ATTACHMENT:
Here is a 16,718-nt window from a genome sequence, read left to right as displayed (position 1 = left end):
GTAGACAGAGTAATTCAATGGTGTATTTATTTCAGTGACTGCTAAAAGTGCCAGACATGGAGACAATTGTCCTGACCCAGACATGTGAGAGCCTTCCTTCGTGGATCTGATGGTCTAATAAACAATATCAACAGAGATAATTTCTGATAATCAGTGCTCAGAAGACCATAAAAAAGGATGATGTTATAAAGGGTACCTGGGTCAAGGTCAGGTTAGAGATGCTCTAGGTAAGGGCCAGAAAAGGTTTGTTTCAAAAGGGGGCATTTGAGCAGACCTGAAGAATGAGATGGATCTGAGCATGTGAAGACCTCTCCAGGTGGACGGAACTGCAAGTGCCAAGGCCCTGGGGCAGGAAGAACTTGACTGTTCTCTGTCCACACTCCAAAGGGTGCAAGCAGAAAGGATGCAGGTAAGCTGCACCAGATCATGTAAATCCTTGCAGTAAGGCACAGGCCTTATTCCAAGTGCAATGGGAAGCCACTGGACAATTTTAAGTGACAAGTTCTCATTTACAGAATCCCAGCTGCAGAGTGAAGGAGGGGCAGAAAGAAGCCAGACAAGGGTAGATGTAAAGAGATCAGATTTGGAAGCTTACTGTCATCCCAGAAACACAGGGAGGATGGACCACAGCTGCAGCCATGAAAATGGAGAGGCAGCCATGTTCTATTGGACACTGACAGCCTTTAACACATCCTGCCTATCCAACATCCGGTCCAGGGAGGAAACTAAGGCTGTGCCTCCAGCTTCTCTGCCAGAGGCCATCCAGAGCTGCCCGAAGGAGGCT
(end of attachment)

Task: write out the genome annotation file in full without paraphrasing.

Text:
Here is a 16,718-nt window from a genome sequence, read left to right as displayed (position 1 = left end):
GTAGACAGAGTAATTCAATGGTGTATTTATTTCAGTGACTGCTAAAAGTGCCAGACATGGAGACAATTGTCCTGACCCAGACATGTGAGAGCCTTCCTTCGTGGATCTGATGGTCTAATAAACAATATCAACAGAGATAATTTCTGATAATCAGTGCTCAGAAGACCATAAAAAAGGATGATGTTATAAAGGGTACCTGGGTCAAGGTCAGGTTAGAGATGCTCTAGGTAAGGGCCAGAAAAGGTTTGTTTCAAAAGGGGGCATTTGAGCAGACCTGAAGAATGAGATGGATCTGAGCATGTGAAGACCTCTCCAGGTGGACGGAACTGCAAGTGCCAAGGCCCTGGGGCAGGAAGAACTTGACTGTTCTCTGTCCACACTCCAAAGGGTGCAAGCAGAAAGGATGCAGGTAAGCTGCACCAGATCATGTAAATCCTTGCAGTAAGGCACAGGCCTTATTCCAAGTGCAATGGGAAGCCACTGGACAATTTTAAGTGACAAGTTCTCATTTACAGAATCCCAGCTGCAGAGTGAAGGAGGGGCAGAAAGAAGCCAGACAAGGGTAGATGTAAAGAGATCAGATTTGGAAGCTTACTGTCATCCCAGAAACACAGGGAGGATGGACCACAGCTGCAGCCATGAAAATGGAGAGGCAGCCATGTTCTATTGGACACTGACAGCCTTTAACACATCCTGCCTATCCAACATCCGGTCCAGGGAGGAAACTAAGGCTGTGCCTCCAGCTTCTCTGCCAGAGGCCATCCAGAGCTGCCCGAAGGAGGCT